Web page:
With question 2, I feel like this is one of those things that is often glossed over so students end up memorizing that one transformation shifts the graph the “logical” way and the other is “backwards”. As I was browsing videos, I saw several that just kind of handwaved it away as an exception or counterintuitive, and I think that does a disservice to the topic because I believe it does make sense if you approach it the right way. I came across this blog post that has tips on how to present this topic to students, and I really like how it shifts (ha!) the focus to the intercepts. I would approach the idea of horizontal shifts as shifting x-intercepts, x-intercepts occur when y=0, what happens to the equation of the function when y is 0, and how do we solve for the x values (and the same idea for vertical shifts as shifting y-intercepts). I think the result becomes more intuitive if students do the algebraic manipulation to find intercepts to reinforce how when x is 0, the y-intercept is the constant term, and when y is 0, the constant term has to be moved to the other side of the equation to solve for x, and compare that result to the graphical shifts. For this question, I think that graphing tools would be a great enhancement to the material, but I think this is one of those times when students need to manipulate the equations algebraically by hand to get to the point where the direction of horizontal shifts is intuitive rather than “backwards”.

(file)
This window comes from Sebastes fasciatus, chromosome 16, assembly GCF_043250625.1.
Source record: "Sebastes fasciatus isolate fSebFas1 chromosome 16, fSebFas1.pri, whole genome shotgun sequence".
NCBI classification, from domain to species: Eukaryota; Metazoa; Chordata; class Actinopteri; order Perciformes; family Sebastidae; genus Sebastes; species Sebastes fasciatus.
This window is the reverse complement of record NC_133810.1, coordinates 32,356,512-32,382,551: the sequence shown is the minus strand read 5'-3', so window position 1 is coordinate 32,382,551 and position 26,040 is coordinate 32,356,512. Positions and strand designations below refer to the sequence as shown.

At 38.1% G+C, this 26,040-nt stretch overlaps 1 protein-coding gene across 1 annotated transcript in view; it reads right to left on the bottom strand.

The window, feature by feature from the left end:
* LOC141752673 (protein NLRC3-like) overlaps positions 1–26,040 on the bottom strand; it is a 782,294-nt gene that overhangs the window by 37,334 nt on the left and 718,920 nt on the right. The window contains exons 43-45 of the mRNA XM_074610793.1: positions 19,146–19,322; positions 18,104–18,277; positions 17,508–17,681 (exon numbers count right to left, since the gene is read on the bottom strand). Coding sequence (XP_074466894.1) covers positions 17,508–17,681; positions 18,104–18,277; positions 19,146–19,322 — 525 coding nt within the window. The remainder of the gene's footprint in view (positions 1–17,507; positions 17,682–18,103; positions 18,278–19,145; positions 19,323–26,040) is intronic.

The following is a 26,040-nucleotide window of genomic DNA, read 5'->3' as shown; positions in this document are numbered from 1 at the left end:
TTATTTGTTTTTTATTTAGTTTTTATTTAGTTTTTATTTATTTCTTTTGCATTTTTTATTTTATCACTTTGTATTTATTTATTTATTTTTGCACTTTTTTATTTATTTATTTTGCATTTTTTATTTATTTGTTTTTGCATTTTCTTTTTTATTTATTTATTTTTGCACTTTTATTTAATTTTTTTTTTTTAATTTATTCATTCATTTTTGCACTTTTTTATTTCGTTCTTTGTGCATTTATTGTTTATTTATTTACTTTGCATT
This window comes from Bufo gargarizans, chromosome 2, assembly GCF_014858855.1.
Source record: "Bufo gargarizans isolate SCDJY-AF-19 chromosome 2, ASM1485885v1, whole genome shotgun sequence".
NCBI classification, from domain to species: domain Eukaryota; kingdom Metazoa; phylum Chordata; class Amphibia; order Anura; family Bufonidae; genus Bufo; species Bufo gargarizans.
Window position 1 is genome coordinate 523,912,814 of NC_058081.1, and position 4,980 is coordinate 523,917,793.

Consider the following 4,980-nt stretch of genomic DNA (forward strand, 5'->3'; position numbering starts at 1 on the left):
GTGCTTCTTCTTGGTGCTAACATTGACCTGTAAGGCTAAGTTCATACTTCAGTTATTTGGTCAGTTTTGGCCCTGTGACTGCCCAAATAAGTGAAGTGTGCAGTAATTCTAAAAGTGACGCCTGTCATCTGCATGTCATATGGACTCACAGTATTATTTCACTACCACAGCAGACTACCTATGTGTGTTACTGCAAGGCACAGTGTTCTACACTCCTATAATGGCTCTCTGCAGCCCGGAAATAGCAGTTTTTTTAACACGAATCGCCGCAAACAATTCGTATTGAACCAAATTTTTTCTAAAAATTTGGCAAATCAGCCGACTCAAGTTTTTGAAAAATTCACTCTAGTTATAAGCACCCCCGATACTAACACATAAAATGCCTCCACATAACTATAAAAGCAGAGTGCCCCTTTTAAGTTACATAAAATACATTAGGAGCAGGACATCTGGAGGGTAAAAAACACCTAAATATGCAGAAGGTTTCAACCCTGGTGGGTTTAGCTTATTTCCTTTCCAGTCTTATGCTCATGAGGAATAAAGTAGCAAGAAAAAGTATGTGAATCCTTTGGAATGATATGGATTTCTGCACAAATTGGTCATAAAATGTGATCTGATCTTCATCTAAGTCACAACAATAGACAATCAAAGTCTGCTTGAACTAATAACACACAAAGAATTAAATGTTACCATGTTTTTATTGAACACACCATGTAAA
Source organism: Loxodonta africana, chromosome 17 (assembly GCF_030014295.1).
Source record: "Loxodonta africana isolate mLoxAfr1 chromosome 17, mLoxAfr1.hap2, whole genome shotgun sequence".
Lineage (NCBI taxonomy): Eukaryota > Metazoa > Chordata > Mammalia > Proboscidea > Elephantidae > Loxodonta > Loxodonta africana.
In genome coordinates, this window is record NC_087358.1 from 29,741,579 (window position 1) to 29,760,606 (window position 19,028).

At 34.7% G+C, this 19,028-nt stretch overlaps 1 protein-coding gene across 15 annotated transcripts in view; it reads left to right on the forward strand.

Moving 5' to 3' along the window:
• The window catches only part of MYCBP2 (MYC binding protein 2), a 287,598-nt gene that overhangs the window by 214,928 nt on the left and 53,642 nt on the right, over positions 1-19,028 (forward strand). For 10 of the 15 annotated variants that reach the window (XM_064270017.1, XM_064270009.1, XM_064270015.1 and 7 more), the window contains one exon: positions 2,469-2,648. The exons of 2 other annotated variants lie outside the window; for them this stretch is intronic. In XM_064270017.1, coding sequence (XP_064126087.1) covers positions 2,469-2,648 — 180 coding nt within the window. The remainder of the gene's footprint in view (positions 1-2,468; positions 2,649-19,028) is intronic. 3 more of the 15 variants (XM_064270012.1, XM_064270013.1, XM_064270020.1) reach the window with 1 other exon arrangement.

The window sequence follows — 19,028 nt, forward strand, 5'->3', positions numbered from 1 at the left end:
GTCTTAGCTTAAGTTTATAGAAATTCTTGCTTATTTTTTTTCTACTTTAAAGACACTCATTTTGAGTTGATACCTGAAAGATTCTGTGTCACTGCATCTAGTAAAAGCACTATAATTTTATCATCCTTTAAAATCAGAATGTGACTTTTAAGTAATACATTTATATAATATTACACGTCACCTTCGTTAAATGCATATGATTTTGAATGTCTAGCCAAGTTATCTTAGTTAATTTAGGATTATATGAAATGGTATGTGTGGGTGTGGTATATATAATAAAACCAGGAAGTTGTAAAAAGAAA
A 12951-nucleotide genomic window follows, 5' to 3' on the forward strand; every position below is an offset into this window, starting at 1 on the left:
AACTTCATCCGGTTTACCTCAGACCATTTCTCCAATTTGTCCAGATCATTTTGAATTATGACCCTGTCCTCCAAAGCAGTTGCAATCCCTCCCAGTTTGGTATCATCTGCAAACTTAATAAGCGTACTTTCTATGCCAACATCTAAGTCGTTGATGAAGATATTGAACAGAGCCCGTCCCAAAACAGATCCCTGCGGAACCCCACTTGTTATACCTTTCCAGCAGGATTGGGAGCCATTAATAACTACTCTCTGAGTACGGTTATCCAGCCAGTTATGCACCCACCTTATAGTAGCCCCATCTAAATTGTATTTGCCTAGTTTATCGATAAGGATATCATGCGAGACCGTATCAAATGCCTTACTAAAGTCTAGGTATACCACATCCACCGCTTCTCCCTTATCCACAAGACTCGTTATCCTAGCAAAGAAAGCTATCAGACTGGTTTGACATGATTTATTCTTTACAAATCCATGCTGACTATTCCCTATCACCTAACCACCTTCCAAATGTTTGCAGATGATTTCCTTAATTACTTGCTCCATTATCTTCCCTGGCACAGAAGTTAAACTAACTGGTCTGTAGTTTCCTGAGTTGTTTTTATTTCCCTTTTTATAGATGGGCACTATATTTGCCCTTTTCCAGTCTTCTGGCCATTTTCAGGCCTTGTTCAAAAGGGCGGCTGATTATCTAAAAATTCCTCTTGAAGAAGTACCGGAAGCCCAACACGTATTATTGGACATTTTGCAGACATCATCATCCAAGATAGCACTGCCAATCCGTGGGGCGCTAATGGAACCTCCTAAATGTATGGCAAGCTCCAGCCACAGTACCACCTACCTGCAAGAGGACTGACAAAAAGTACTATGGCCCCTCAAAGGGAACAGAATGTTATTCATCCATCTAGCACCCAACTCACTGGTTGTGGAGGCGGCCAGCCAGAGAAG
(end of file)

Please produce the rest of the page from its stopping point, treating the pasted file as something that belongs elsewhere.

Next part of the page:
Part 6: I’ve been thinking about the difference between computer based and computer delivered math since our discussion on Wednesday and trying to get my head around the differences. Based on my understanding, I would say that the video in part 2 is computer delivered since the computer is only using technology to make the lesson more widely accessible. There is nothing in that lesson that can’t be taught with an old-fashioned chalkboard. My example in part 3 would be computer based, since the learning comes from using the mathematical capabilities of the computer: graphing functions, shifting viewing windows, etc.
After thinking my way through the two questions I discussed in part 5, I feel like even though my suggestions for how to use technology is similar for both questions (graphing functions) the first one is computer based and the second one is computer delivered. For my suggestions for the first question, the computer is where the learning is happening because students are using technology to manipulate graphical models. For my suggestions for the second question, the learning comes from the algebraic manipulation, which is outside the computer, and the technology aspect comes in as a way to quickly verify results. So for the first, the computer is where the significant learning happens, but for the second, the computer is used as a convenient way to check answers.